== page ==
First, some bad news: Infants can’t get a flu vaccination until they’re six months old
Before the age of six months old, baby bodies have not yet produced the antibodies necessary to support the protection provided by vaccination. So for the longest time it was thought there was nothing you could do.
It can be a scary situation, but new parents can now relax a bit.
Now for the good news: flu protection for a baby can be inherited from the mother
This is why I almost always give the flu vaccine to my pregnant patients.
Recent research shows the human reproductive process can provide infants with hand-me-down protection against the flu. A very interesting 2016 study was funded by the Bill and Melinda Gates Foundation was conducted in the African nation of Mali. It showed that infants born to women who received a flu shot during their pregnancy were protected against the flu. The mother’s vaccine passed through the placenta and worked for the baby.
Those findings have now been confirmed and expanded by a recent American study. Researchers at the University of Utah School of Medicine focused on nearly 250,000 women who gave birth at Intermountain Healthcare hospitals in Utah and Idaho over nine flu seasons (2006-2014).
The study’s results show that a pregnant woman who gets a flu shot, as strongly recommended both in my practice and by the CDC,, significantly reduces the likelihood that her baby will suffer serious complications from influenza.
Upon entry to an Intermountain hospital in Utah or Idaho, each of the 245,386 women involved in the study was asked if she had received a flu vaccination during her pregnancy. The children born to subjects of the study were then tracked for the first six months of their lives.
The results from babies whose mothers got a flu shot when they were pregnant are impressive
A baby born to a woman who had been vaccinated was almost 3 times less likely to suffer a “flu-like illness” than was the child of a woman who had not been vaccinated.
Immunizing pregnant women (as well as fathers-to-be and anyone else who will spend significant time around the baby) provides two separate modes of protection.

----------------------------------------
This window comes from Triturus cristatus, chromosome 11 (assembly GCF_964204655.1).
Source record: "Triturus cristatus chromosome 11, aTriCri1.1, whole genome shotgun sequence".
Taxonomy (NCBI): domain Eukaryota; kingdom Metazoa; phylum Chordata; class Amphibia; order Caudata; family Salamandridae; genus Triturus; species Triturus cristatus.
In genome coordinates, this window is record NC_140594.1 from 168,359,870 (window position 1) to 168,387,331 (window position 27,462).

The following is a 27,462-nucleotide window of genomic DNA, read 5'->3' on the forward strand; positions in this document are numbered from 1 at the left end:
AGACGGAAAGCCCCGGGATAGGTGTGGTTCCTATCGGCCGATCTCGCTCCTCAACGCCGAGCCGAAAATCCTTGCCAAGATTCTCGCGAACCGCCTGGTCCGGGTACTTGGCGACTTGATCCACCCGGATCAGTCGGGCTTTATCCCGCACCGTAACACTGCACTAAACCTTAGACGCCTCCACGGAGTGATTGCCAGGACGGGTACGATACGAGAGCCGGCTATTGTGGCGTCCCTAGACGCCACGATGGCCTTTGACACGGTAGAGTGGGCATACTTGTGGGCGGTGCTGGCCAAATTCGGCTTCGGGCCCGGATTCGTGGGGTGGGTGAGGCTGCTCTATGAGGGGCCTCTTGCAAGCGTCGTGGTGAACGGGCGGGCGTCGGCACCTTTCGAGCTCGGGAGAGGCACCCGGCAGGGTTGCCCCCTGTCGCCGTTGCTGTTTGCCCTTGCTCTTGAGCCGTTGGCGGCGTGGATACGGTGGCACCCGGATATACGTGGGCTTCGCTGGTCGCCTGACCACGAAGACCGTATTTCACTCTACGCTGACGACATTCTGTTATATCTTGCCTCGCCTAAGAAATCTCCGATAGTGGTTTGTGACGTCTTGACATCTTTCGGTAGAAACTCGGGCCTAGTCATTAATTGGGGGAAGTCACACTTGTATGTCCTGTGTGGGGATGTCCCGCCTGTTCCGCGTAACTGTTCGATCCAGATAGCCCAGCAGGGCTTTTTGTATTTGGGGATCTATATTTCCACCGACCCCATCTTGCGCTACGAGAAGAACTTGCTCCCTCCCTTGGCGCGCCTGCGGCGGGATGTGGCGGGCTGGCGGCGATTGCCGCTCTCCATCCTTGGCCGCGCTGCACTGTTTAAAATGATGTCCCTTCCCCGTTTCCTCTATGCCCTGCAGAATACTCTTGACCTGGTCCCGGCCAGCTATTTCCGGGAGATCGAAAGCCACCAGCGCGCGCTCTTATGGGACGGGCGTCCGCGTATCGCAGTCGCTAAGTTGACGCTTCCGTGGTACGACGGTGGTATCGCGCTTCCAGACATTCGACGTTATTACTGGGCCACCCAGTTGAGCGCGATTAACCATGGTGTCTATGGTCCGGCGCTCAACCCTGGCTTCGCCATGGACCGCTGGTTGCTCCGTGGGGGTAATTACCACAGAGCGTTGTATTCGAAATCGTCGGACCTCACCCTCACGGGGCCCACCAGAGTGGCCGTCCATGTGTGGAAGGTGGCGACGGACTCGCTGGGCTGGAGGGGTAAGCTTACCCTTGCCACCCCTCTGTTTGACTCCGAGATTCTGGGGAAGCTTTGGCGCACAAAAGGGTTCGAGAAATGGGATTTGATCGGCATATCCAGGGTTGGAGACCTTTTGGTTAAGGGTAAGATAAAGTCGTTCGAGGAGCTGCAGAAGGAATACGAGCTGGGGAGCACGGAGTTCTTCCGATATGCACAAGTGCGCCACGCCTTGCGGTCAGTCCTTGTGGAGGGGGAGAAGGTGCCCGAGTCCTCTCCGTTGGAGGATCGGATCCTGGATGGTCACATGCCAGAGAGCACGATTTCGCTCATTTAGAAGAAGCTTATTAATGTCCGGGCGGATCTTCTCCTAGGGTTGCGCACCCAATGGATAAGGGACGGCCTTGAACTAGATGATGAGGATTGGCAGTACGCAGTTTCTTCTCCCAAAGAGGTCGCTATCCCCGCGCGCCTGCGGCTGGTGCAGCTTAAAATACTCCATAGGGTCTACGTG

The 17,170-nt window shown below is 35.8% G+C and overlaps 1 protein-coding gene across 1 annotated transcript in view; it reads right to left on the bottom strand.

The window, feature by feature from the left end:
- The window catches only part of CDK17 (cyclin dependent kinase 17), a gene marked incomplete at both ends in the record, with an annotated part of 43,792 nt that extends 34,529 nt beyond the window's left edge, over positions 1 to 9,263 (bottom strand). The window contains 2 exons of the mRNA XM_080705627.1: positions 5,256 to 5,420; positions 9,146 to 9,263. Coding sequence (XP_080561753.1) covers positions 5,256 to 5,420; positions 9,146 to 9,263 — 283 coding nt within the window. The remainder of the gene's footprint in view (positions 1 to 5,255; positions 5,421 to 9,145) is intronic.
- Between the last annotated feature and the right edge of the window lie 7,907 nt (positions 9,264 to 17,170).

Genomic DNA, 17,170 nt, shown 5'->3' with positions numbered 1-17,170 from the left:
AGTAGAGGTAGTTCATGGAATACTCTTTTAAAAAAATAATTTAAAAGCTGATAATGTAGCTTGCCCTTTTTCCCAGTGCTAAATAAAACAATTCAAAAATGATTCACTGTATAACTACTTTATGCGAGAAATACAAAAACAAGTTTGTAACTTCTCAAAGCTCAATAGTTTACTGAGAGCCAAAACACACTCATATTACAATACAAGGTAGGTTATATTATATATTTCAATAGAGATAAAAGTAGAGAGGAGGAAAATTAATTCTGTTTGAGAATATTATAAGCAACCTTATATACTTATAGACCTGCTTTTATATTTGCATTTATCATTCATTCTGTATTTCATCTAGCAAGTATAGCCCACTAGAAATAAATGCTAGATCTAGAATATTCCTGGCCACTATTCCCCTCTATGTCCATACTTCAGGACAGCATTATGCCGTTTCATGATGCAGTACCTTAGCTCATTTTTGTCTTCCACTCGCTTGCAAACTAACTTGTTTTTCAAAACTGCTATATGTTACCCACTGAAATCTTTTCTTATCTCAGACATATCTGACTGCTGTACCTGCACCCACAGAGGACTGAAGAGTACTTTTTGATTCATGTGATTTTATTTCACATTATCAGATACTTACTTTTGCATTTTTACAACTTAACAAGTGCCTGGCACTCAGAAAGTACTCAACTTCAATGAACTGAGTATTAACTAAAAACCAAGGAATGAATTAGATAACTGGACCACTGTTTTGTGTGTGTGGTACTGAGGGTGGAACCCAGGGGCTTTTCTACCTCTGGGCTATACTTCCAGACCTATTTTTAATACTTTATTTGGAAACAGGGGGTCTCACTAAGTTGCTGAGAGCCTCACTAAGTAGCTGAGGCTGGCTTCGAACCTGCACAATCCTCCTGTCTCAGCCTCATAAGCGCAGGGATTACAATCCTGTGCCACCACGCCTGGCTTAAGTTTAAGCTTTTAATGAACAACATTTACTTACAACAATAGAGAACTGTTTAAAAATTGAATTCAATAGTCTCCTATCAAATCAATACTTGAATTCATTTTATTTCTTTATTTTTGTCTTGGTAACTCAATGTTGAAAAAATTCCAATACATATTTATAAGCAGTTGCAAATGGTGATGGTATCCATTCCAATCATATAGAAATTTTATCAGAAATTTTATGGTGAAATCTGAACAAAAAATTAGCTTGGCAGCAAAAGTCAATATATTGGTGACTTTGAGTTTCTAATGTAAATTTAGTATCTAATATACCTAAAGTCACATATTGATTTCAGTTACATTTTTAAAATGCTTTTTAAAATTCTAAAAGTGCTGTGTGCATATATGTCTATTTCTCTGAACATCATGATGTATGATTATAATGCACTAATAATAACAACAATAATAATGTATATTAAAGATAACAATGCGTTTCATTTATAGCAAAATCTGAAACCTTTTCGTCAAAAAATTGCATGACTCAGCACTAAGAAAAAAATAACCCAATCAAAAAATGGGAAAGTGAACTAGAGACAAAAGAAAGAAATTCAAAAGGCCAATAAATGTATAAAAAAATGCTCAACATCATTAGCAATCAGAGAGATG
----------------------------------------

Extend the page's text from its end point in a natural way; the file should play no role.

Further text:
- The caregiving partner is less likely to catch the flu and pass it on to the baby.
- Studies show that the protective antibodies developed by mothers, in response to their own vaccinations, migrate through the placenta and into the fetus’ bloodstreams. There they provide protection until the babies are old enough to receive their own vaccinations.
The progressively increasing rate at which pregnant women are being vaccinated against the flu
In the initial stages of the Utah/Idaho study, only about 2% of the expectant mothers reported being vaccinated during their pregnancies. By the end of the study, after the pandemic flu seasons of 2009-2010 and 2013-2014, fully half of the pregnant women were reporting that they had been vaccinated.
“There’s been a culture shift,” said Julie Shakib, the University of Utah pediatrician who led the study. “Over time we are encouraged by the improvement in providers’ ability to deliver the flu vaccine and their willingness to strongly recommend it.”
We’re glad to add our voices to those of Dr.Shakib, the CDC, and the many other researchers who are strongly recommending a flu shot for all pregnant women. If you are not a patient of mine, and are pregnant, or plan on trying to get pregnant, please talk to your doctor about getting a flu shot. I think you will be very glad you did!
PS. If you want to totally geek out, here is a link where you can read more from the study.
As one of the nation’s leading OB-GYNs, Dr. Thaïs Aliabadi offers the very best in obstetric care. Supported by her warm professional team, Dr. Aliabadi treats women through all phases of life and fosters the special one-on-one relationship between patient and doctor.
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